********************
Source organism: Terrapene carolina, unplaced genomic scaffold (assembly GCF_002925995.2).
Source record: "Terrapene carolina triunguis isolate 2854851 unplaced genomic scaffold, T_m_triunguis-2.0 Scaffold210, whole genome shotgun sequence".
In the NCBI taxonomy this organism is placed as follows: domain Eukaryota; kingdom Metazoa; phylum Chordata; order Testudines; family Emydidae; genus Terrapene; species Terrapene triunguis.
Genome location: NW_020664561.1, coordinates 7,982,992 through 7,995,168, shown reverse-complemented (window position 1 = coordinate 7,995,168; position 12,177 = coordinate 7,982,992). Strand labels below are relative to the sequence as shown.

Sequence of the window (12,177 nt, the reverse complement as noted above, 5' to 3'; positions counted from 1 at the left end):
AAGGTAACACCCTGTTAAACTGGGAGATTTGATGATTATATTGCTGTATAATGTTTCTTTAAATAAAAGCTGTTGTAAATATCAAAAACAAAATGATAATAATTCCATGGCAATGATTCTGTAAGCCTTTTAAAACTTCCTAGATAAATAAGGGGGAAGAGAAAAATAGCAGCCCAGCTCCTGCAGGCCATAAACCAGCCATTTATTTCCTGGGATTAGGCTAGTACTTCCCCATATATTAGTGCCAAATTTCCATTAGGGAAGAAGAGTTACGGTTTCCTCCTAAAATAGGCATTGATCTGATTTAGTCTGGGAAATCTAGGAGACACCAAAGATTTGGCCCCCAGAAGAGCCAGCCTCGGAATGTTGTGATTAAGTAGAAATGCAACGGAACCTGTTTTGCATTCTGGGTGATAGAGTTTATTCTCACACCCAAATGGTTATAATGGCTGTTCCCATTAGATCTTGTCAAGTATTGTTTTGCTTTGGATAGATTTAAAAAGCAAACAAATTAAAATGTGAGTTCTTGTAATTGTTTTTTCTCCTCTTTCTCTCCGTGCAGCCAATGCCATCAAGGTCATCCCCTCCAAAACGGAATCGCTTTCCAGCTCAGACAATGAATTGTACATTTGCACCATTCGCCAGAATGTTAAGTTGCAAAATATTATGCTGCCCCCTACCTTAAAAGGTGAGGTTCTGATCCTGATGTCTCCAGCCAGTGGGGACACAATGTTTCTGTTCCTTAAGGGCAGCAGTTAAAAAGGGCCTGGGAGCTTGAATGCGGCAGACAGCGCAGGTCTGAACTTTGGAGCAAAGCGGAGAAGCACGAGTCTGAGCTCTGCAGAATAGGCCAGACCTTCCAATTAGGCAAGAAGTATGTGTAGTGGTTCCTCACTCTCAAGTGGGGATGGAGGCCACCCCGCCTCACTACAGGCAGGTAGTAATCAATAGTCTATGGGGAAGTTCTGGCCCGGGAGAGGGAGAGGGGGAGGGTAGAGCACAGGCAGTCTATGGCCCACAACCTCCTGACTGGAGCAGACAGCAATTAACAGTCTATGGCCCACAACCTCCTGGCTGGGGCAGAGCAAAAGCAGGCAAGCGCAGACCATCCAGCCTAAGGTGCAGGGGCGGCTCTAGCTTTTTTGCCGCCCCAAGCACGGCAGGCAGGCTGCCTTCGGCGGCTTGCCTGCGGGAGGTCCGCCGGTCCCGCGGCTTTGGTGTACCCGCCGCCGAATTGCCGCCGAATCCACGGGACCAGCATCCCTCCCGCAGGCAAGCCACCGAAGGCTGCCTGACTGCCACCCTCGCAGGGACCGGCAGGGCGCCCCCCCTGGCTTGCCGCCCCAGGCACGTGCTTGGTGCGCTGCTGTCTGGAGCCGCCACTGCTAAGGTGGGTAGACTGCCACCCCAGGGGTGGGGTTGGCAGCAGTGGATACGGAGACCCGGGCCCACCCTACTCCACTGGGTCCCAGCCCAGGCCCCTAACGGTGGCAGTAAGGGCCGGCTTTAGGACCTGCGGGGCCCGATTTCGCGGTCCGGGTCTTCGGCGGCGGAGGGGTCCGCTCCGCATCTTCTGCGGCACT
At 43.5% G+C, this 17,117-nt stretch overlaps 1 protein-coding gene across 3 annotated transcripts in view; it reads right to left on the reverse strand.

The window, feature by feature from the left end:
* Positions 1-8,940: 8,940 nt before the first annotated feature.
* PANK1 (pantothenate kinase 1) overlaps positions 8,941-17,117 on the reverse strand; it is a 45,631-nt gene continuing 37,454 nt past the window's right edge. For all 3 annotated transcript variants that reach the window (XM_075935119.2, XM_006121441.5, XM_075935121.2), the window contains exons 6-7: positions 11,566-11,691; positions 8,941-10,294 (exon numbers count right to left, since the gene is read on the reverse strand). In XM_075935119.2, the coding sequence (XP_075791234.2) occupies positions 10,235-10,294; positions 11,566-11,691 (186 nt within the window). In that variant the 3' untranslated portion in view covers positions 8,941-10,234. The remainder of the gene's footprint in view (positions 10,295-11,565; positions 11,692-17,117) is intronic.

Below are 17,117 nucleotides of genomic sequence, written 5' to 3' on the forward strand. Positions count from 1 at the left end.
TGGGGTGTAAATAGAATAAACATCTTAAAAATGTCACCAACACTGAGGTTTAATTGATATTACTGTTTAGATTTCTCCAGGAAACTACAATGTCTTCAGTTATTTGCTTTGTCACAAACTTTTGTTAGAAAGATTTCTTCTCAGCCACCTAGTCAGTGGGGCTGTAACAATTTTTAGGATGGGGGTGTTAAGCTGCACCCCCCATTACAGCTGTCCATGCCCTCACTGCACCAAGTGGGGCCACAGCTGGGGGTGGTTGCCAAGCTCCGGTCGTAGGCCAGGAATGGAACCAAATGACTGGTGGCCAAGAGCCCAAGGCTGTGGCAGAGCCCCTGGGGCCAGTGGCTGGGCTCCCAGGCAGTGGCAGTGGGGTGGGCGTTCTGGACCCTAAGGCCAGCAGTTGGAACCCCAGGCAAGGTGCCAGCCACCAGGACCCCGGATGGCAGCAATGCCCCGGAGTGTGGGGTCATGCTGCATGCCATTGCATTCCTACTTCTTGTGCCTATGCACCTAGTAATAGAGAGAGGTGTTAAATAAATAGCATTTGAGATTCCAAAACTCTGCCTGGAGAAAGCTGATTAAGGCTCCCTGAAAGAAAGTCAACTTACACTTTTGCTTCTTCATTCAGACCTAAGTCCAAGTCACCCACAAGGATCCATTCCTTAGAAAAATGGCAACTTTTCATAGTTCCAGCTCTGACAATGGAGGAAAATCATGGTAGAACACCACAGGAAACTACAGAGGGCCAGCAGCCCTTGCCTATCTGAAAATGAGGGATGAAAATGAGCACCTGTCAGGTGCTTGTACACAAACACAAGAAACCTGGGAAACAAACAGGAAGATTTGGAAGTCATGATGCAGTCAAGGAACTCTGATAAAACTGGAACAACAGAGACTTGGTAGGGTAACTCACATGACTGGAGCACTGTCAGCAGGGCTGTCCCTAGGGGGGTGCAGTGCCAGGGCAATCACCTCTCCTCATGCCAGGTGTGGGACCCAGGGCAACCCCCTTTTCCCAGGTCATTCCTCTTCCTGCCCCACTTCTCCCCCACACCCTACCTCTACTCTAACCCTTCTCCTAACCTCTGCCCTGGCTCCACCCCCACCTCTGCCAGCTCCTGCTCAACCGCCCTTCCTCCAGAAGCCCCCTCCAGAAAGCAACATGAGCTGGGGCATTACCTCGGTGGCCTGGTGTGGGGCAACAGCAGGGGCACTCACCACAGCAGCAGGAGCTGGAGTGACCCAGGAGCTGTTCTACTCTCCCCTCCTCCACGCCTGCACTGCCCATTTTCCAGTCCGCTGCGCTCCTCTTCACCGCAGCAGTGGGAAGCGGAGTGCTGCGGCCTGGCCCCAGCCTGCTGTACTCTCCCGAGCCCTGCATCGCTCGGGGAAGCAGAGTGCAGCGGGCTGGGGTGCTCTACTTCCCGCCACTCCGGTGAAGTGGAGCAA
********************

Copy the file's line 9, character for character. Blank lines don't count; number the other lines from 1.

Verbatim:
* Positions 1-8,940: 8,940 nt before the first annotated feature.